UNIV OF WASHINGTON PR
1. März 1995 - kartoniert - 160 Seiten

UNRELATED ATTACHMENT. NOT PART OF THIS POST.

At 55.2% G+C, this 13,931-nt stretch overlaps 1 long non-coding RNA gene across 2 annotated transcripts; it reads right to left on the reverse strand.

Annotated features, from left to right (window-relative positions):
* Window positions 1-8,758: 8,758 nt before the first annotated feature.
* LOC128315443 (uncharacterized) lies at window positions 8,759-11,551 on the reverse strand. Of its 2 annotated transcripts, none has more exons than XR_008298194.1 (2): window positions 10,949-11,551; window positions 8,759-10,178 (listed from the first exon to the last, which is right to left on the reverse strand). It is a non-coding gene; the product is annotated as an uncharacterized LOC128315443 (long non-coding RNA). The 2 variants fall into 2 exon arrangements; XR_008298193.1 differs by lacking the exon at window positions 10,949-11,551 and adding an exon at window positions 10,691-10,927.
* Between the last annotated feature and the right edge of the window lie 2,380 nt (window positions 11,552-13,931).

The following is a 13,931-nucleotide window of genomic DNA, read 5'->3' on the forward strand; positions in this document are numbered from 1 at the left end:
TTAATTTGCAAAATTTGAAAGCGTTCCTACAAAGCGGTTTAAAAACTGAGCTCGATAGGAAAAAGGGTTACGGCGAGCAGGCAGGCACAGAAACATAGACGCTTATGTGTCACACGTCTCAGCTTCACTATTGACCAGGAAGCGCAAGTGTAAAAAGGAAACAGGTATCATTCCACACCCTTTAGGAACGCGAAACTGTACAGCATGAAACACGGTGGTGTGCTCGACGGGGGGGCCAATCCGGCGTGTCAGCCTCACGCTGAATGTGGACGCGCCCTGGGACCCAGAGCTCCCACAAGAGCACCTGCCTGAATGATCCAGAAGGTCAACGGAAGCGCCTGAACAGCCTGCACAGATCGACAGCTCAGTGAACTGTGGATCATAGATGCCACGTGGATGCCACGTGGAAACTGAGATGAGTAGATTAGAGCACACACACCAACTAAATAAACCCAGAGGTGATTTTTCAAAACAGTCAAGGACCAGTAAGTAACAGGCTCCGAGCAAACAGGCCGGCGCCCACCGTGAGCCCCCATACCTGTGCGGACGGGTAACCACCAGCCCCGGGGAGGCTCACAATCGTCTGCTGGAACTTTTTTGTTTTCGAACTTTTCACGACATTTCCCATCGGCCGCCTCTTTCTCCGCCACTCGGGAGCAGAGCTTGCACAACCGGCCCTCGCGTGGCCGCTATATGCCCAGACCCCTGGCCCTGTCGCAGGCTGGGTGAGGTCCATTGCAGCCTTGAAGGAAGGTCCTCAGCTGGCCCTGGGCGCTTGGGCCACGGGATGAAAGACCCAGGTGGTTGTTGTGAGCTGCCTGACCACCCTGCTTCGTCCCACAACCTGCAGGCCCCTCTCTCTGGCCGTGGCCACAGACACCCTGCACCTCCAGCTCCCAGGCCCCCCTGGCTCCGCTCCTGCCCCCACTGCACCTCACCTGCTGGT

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Myths and theories of the American melting pot, of assimilation, and of pluralistic society were shattered as racial violence during the 1992 Los Angeles uprising vividly exposed the inadequacy of our prior assumptions. The uprising revealed that radical approaches are needed to address structural issues of economic and political inequality, and issues of race and representation. Los Angeles has emerged as a focal point for social scientists as they develop new ideas about race relations.This volume, based on a special issue of Amerasia Journal, focuses o race and ethnic relations in Los Angeles as they emerged out of the uprising and within the broader national picture. Latino and Asian and African American scholars, journalists, and writers have contributed two dozen essays, commentaries, and literary works.Among the scholarly essays are Jewish and Korean Merchants in African American Neighborhoods by Edward Chang, Communication between African Americans and Korean Americans before and after the Los Angeles Riots by Ella Stewart, Asian Americans and Latinos in San Gabriel Valley, California by Leland T. Saito, The South Central Los Angeles Eruption: A Latino Perspective by Armando Navarro, and Race, Class, Conflict and Empowerment: On Ice Cube's 'Black Korea' by Jeff Chang.Commentaries by Asian and African American writers feature Larry Aubry, Angela E. Oh, Sharon Park, Amy Uyematsu, Erich Nakano, Walter Lew, and Miriam Ching Louie.A selection of literary writings features Mari Sunaida, Ko Won, Wanda Coleman, Mellonee R. Houston, Sae Lee, Nat Jones, Arjuna, Chungmi Kim, and Lynn Manning.
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